31 January 2018

Blog by Jan Rongen, MD PhD, researcher in the section of evidence based surgery of the department of operating rooms.

'If I do not offer this surgery to my patients, they will seek care elsewhere'.

This was just one of the responses of the members of the Doctoral Examination Board during my PhD defense. Transferring the message that one of the most performed routine surgical procedures might not be better than conservative management led to a lively and interesting debate with the clinicians in the board. The underlying values and beliefs of this debate keep me motivated in my work as a researcher.

As a medical doctor I was struck by the lack of formal and comparative assessments of both existing as well as new evolving surgical procedures. In general, surgical progress had been a process of trial and error. Additionally, only scarce attention had been paid to societal inconvenience or cost. This has led to the current situation in which many routine surgical interventions are (known to be) not any better than conservative or placebo treatment. Only one example of such procedure is arthroscopic knee surgery in patients with knee pain and (incipient) knee osteoarthritis. This example is not an exception. Research programs such as the Dutch ZonMw’s Citrienfonds and the UK’s NICE “do-not-do” recommendations have identified a comprehensive amount of such lower value services.

Providing interesting food for thought, some people question whether there is a difference between carrying on doing such procedures and performing alternative medicine. Although sounding like a joke, it won’t make many surgeons laughing, and the answer might not be straightforward. Given that these procedures cause risk to patients, and cost to hospital (society), one may wonder why such procedures are still being performed, and contemplate on why it is apparently so difficult to de-implement ineffective and expensive procedures. Disinvestment and de-implementation is a science on its own, but a crucial one for the survival of our health-care system.

To prevent the need for de-implementation it would be better to rely on evidence based healthcare before proceeding to actual implementation. Hence, relying on the promotion of unbiased and reliable types of evidence before accepting and adopting new procedures. Next to evidence on effectiveness, deliberations on adoption should also take into consideration the additional cost associated with new procedures. Health care budgets are constrained, and we do not want to pay too much for our health insurance premium and “mandatory excess”. At the same time we want to get the best care. This implies that the given resources should be used for those procedures that maximize health gain and monetary value.

Implementing this paradigm within the surgical community is the focus of my research. As a researcher I am embedded in the section of evidence based surgery of the department of operating rooms (Prof. Maroeska Rovers). Being situated in proximity to the operating rooms facilitates the valuable (and requisite) collaboration with the surgeons. One part of our research is focused on developing and implementing methods that allow separating the wheat from the chaff out of the increasing flow of innovations as early as possible. We systematically assess whether or not an innovation has the potential to add value in day-to-day clinical practice, at affordable cost. Subsequently, we aim to efficiently boost the development & evaluation of those innovations that hold promise, and redirect innovations that do not hold promise. This approach ensures that innovation and evaluation evolve together in an ordered manner from concept, through exploration, to validation.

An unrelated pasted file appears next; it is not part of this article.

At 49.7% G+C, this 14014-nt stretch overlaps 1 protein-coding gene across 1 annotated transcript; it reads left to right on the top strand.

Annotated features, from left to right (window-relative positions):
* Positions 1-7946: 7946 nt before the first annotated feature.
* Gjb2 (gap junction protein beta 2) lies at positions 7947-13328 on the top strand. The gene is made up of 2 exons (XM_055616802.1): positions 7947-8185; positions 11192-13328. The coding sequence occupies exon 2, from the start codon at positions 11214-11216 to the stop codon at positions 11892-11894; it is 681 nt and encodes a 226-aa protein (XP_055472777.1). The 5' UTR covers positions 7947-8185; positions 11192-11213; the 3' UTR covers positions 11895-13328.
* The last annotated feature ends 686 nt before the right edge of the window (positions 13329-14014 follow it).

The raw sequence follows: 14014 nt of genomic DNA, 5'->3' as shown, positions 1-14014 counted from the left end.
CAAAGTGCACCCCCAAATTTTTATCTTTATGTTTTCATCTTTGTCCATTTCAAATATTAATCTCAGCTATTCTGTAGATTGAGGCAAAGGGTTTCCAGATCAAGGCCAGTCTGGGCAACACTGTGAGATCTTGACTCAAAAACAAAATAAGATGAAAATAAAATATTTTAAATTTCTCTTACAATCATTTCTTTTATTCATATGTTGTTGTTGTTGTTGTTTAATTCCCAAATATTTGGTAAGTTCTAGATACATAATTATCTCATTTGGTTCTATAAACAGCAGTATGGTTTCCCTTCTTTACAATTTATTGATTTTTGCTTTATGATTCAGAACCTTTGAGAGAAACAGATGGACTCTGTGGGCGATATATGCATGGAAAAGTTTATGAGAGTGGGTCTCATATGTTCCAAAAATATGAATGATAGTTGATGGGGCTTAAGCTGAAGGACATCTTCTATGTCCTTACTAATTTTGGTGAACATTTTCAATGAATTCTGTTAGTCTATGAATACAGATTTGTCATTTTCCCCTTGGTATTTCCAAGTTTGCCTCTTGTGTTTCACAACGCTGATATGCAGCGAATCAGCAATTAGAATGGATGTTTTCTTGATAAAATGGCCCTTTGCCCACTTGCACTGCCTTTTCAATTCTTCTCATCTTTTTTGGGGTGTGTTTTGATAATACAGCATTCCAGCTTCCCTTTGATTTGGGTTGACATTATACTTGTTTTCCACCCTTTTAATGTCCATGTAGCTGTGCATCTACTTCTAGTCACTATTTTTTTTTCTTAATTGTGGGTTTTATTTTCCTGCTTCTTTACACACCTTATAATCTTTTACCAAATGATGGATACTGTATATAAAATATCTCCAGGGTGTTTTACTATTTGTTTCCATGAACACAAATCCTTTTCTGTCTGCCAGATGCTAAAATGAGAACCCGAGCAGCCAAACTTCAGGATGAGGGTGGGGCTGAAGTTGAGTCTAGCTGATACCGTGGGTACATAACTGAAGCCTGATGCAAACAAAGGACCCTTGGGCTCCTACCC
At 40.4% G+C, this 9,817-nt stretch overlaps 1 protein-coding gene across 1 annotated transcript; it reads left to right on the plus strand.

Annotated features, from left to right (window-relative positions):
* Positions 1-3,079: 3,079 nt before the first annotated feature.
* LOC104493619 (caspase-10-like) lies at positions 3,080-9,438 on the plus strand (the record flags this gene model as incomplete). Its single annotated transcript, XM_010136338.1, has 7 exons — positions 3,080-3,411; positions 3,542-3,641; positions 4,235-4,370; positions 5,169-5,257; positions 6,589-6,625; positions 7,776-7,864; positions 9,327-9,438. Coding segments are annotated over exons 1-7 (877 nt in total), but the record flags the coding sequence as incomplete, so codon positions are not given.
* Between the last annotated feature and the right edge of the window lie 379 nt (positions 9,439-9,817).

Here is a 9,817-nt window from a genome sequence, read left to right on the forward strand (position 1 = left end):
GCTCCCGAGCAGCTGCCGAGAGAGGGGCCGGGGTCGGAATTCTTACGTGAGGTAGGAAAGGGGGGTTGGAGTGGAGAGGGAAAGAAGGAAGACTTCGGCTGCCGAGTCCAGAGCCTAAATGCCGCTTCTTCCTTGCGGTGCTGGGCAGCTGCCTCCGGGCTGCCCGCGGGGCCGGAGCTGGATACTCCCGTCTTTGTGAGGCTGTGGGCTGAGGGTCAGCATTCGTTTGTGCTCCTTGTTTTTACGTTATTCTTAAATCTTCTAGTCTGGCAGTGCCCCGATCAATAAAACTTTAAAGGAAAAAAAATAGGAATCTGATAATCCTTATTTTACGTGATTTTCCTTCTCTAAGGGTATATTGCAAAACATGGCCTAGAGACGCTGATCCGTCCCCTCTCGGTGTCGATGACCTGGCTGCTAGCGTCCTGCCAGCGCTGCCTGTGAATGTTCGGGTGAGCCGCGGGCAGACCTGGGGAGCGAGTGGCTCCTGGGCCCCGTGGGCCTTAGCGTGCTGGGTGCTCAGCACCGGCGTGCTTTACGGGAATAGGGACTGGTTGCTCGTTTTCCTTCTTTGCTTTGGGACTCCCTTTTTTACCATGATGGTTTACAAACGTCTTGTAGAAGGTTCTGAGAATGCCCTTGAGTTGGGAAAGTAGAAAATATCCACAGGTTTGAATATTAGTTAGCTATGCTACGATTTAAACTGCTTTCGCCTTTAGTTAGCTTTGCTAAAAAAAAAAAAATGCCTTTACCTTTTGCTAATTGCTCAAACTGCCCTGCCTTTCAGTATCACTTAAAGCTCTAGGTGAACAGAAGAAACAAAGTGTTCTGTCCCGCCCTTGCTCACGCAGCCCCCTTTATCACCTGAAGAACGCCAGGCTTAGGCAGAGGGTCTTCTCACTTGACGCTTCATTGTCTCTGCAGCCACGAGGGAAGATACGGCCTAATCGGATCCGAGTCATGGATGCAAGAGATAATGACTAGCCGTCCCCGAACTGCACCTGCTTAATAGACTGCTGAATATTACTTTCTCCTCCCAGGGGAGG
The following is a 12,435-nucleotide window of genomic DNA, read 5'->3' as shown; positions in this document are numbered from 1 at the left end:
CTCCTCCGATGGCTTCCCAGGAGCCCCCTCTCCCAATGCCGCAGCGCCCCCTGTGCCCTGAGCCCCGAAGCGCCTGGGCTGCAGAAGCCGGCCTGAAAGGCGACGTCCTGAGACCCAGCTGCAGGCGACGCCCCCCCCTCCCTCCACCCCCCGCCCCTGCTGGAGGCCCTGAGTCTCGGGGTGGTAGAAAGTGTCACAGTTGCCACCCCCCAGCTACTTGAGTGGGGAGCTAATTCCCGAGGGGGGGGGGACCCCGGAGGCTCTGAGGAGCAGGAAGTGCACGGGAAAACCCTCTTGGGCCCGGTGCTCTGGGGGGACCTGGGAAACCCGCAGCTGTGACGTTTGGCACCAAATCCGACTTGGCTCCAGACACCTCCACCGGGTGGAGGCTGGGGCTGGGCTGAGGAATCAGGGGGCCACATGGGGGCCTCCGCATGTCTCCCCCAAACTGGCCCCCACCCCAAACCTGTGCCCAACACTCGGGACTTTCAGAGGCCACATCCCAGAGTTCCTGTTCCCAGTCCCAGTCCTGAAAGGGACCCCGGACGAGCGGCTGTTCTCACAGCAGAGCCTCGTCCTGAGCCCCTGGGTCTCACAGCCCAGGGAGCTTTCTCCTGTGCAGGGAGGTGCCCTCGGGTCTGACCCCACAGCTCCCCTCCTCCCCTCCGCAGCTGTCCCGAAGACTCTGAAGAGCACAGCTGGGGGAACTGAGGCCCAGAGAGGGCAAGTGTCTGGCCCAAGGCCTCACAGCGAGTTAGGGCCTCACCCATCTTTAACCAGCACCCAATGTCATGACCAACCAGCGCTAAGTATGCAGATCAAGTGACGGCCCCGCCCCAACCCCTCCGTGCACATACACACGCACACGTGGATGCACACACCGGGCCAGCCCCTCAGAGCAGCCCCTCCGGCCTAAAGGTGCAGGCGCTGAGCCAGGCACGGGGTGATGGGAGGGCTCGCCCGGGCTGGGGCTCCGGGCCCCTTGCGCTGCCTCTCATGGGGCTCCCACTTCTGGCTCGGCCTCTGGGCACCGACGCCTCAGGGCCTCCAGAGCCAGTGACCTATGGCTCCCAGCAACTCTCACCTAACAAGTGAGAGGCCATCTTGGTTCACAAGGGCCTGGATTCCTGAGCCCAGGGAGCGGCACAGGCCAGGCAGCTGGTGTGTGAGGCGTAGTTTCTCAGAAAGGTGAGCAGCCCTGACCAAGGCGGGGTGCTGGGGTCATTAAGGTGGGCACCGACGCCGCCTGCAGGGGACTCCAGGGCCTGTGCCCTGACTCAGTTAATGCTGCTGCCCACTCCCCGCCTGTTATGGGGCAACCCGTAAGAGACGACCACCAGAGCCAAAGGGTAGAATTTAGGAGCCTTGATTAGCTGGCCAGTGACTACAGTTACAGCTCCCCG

By our approach we strive to get the right innovation, in the skilled hands of the right surgeon, at the right patient, at the right time. Moreover, I hope that our collaborative approach will contribute to a change in view from 'If I do not offer this surgery to my patients, they will seek care elsewhere' to 'patients seek our care, because they can rely that we offer the best care'.


Jan Rongen

 

Related news items


Research Integrity Round 16 September 2020 Sex and gender and research integrity: a tale of how and who

9 July 2020

Topic of this webinar is sex and gender in (bio)medical research. Speakers are dean Prof. Jan Smit, Prof. Sabine Oertelt–Prigione and Prof. Hanneke Takkenberg (ErasmusMC). All junior and senior researchers are invited to join the discussion. Please register via the website.

read more

Finally, an explanation for hearing loss in twelve Dutch families

9 July 2020

The culprit is a genetic abnormality, a discovery that immediately makes it one of the most common causes of hereditary hearing loss in the Netherlands.

read more

Symposium ENABLE 2020 postponed to spring 2021

9 July 2020

Considering the COVID-19 pandemic, the ENABLE team decided to postpone the symposium to spring 2021!

read more

Rebecca Halbach receives idea generator grant to fight mosquito transmitted viruses

8 July 2020

Rebecca Halbach and Pascal Miesen have investigated in a collaborative project whether the treatment of mosquitoes with antiviral drugs can prevent the transmission of mosquito-transmitted viral diseases.

read more

Invasive fungal infections in influenza and COVID-19

8 July 2020

The Aspergillus fungus is found in the lungs of many COVID patients. A parallel occurs with influenza patients, who often develop a serious fungal infection. Although such a serious fungal infection seems to occur less frequently in COVID-patients, alertness remains necessary,

read more

Werner Koopman 25 years at Radboudumc celebrating online

8 July 2020

Werner Koopman completed his 25 years at Radboudumc. Biochemistry sent him a cake at home and celebrated this special moment during COVID-19 in a unique way.

read more